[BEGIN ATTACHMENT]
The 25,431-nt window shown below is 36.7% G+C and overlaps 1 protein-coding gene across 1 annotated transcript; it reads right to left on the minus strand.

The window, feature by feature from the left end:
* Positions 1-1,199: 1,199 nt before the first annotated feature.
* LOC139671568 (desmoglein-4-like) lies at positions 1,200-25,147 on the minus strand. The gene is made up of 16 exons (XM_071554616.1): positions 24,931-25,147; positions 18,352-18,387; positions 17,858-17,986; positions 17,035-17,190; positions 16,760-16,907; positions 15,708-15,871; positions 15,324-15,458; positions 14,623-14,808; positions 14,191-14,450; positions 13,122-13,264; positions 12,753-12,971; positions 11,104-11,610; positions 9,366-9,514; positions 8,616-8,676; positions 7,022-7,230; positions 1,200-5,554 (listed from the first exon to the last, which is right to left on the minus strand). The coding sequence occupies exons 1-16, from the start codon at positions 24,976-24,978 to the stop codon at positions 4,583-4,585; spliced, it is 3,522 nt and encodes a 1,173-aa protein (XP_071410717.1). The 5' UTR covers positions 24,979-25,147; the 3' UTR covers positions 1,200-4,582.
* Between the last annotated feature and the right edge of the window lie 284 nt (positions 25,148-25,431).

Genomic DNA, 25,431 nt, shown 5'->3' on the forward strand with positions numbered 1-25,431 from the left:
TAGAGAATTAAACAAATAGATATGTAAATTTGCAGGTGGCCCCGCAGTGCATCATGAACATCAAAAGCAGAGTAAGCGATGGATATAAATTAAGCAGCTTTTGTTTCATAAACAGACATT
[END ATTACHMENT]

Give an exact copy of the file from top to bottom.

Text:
The 25,431-nt window shown below is 36.7% G+C and overlaps 1 protein-coding gene across 1 annotated transcript; it reads right to left on the minus strand.

The window, feature by feature from the left end:
* Positions 1-1,199: 1,199 nt before the first annotated feature.
* LOC139671568 (desmoglein-4-like) lies at positions 1,200-25,147 on the minus strand. The gene is made up of 16 exons (XM_071554616.1): positions 24,931-25,147; positions 18,352-18,387; positions 17,858-17,986; positions 17,035-17,190; positions 16,760-16,907; positions 15,708-15,871; positions 15,324-15,458; positions 14,623-14,808; positions 14,191-14,450; positions 13,122-13,264; positions 12,753-12,971; positions 11,104-11,610; positions 9,366-9,514; positions 8,616-8,676; positions 7,022-7,230; positions 1,200-5,554 (listed from the first exon to the last, which is right to left on the minus strand). The coding sequence occupies exons 1-16, from the start codon at positions 24,976-24,978 to the stop codon at positions 4,583-4,585; spliced, it is 3,522 nt and encodes a 1,173-aa protein (XP_071410717.1). The 5' UTR covers positions 24,979-25,147; the 3' UTR covers positions 1,200-4,582.
* Between the last annotated feature and the right edge of the window lie 284 nt (positions 25,148-25,431).

Genomic DNA, 25,431 nt, shown 5'->3' on the forward strand with positions numbered 1-25,431 from the left:
TAGAGAATTAAACAAATAGATATGTAAATTTGCAGGTGGCCCCGCAGTGCATCATGAACATCAAAAGCAGAGTAAGCGATGGATATAAATTAAGCAGCTTTTGTTTCATAAACAGACATT